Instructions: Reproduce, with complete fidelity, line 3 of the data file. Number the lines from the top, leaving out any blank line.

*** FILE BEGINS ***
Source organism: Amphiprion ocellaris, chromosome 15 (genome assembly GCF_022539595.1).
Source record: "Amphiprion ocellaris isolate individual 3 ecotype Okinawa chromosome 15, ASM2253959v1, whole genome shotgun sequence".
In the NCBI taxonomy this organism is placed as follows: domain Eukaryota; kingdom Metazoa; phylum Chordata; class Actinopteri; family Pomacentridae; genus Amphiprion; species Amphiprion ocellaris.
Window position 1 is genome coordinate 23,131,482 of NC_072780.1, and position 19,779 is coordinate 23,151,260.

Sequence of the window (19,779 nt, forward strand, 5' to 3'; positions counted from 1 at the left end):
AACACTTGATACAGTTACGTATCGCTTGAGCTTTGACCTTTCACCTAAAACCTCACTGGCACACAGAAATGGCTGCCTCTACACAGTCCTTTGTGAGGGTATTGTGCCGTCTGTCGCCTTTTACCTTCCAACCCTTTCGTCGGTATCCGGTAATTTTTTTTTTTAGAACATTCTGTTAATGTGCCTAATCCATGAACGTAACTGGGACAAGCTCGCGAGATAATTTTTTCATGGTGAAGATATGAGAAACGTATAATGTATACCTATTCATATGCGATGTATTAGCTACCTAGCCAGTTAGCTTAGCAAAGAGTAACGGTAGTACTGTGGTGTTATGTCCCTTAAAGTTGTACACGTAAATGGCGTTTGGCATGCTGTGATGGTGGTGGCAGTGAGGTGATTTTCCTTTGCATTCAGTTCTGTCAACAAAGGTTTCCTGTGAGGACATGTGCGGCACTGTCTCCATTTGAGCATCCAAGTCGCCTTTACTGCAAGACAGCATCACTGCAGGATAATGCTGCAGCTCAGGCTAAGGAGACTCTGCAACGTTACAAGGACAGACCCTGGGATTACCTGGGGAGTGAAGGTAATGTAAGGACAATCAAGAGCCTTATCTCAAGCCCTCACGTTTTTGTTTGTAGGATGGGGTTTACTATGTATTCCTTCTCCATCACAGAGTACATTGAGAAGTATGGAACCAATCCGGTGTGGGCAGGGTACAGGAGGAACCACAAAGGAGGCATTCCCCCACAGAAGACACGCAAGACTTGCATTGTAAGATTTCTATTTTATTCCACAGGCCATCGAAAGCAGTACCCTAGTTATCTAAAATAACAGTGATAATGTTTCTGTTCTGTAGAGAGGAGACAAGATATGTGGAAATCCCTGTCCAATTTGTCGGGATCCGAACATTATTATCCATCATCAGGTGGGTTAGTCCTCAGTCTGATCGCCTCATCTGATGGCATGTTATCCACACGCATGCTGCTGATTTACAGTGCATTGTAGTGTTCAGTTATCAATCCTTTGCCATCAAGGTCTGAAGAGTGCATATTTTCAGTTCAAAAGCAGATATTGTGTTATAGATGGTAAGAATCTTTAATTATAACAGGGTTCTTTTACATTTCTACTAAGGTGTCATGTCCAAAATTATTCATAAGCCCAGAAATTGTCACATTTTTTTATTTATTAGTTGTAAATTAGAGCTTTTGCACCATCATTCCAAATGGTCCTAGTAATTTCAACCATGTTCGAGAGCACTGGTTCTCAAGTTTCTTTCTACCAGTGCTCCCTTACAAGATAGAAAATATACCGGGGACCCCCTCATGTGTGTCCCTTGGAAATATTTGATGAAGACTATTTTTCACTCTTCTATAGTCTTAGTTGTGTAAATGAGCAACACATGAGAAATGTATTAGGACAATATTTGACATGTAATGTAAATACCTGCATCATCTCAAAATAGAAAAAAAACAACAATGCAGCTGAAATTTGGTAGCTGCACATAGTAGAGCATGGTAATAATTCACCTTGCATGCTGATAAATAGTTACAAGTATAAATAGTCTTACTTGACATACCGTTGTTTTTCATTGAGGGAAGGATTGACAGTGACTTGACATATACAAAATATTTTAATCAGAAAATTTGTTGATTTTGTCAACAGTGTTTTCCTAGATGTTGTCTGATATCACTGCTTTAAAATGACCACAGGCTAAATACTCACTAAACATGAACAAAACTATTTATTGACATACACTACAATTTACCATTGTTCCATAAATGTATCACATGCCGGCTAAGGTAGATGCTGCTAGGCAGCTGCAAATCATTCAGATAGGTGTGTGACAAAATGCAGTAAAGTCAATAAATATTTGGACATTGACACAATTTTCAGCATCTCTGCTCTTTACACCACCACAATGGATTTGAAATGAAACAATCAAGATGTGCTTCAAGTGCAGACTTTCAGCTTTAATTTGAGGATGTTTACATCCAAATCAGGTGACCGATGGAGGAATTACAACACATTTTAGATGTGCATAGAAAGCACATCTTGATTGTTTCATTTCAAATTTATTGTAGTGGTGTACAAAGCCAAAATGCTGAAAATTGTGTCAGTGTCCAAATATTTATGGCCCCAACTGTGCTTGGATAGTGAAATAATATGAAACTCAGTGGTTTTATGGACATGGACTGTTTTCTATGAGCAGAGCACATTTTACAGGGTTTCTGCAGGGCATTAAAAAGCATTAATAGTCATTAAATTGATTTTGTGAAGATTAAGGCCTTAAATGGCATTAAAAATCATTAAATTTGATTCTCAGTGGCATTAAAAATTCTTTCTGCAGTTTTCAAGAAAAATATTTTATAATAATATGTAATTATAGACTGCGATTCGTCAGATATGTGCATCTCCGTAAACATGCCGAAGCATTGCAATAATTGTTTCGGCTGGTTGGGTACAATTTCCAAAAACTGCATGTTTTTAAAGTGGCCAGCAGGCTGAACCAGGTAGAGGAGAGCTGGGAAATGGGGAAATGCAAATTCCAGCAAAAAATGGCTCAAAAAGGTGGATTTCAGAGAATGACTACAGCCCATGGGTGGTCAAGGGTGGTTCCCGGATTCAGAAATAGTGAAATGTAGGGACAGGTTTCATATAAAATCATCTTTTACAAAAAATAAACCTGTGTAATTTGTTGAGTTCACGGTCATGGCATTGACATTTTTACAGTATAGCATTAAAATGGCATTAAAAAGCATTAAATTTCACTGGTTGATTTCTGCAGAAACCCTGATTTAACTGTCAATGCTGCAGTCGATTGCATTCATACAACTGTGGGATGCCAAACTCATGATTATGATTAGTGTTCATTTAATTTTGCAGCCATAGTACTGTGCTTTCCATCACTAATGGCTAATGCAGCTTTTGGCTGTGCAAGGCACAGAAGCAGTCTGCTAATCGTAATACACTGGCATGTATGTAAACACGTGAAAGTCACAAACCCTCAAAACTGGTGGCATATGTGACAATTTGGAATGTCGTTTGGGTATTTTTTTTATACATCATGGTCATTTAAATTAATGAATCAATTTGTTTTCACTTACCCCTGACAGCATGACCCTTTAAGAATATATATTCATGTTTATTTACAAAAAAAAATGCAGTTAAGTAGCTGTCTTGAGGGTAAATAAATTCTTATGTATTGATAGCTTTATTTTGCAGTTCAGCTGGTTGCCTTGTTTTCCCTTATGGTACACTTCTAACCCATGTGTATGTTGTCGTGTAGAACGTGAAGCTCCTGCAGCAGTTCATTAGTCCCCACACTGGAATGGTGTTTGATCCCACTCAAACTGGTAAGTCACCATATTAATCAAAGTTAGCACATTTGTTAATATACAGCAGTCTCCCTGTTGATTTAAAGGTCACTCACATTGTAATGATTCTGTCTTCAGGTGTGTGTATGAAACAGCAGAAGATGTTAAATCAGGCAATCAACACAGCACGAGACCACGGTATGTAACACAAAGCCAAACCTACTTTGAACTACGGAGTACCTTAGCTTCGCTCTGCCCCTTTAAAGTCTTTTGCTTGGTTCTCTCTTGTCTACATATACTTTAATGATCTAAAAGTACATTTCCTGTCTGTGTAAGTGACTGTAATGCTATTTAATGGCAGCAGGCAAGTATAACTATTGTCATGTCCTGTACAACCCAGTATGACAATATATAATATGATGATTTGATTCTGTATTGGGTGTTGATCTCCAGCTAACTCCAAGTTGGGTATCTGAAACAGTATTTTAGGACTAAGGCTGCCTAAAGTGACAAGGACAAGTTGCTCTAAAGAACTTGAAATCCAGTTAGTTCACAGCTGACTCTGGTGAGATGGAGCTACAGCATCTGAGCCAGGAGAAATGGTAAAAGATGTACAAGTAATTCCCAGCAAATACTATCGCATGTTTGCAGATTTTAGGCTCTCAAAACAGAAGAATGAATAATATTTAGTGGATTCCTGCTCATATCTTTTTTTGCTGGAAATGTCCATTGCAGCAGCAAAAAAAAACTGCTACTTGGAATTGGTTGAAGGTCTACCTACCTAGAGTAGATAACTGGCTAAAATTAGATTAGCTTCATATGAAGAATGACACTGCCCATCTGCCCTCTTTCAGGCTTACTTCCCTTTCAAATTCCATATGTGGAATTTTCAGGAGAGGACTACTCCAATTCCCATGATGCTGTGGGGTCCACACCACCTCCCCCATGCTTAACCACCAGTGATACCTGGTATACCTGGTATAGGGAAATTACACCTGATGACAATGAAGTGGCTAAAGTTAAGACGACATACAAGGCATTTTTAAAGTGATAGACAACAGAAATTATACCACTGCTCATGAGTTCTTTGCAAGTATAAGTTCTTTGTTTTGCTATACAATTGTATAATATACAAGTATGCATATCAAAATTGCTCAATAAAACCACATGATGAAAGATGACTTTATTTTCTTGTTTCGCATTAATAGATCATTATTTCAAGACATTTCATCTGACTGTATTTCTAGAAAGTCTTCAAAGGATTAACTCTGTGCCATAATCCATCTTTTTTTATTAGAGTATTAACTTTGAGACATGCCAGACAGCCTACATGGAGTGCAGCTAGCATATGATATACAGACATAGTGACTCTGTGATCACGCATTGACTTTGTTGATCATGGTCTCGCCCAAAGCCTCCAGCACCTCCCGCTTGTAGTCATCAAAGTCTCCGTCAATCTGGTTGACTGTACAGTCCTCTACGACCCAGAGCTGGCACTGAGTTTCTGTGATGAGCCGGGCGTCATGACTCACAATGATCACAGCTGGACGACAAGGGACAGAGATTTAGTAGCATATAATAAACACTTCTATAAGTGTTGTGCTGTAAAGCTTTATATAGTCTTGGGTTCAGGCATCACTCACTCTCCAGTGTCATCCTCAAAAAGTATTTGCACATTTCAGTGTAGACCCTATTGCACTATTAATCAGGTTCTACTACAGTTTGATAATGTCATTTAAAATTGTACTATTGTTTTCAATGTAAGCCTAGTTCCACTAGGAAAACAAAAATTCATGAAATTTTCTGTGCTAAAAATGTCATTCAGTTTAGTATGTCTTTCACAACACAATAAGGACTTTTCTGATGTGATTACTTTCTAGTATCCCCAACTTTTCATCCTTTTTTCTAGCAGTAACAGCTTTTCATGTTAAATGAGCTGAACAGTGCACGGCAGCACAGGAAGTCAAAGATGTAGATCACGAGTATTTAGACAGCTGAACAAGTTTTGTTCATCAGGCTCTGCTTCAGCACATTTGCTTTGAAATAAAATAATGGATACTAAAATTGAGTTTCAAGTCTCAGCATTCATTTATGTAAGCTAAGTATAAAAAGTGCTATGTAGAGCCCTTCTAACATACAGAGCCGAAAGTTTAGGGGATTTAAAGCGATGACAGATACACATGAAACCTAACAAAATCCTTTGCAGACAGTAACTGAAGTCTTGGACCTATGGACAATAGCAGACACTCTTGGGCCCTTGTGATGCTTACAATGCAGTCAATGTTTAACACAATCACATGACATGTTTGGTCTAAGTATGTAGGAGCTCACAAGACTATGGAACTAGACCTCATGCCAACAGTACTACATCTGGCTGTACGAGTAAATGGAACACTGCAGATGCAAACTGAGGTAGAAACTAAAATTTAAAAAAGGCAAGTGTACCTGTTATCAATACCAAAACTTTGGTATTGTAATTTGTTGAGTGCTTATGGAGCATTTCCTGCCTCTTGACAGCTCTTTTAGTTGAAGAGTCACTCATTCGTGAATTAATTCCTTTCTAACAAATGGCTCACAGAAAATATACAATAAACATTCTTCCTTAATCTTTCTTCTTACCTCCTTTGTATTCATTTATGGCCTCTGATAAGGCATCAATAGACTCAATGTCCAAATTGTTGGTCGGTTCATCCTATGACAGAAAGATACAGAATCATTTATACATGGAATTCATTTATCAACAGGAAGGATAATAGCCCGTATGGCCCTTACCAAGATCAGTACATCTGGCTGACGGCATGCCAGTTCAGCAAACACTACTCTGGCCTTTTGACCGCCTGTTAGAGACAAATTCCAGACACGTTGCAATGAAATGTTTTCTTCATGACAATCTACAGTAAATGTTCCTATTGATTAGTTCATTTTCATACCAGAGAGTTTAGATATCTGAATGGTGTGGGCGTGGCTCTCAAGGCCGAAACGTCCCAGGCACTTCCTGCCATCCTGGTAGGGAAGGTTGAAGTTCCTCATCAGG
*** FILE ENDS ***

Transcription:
In the NCBI taxonomy this organism is placed as follows: domain Eukaryota; kingdom Metazoa; phylum Chordata; class Actinopteri; family Pomacentridae; genus Amphiprion; species Amphiprion ocellaris.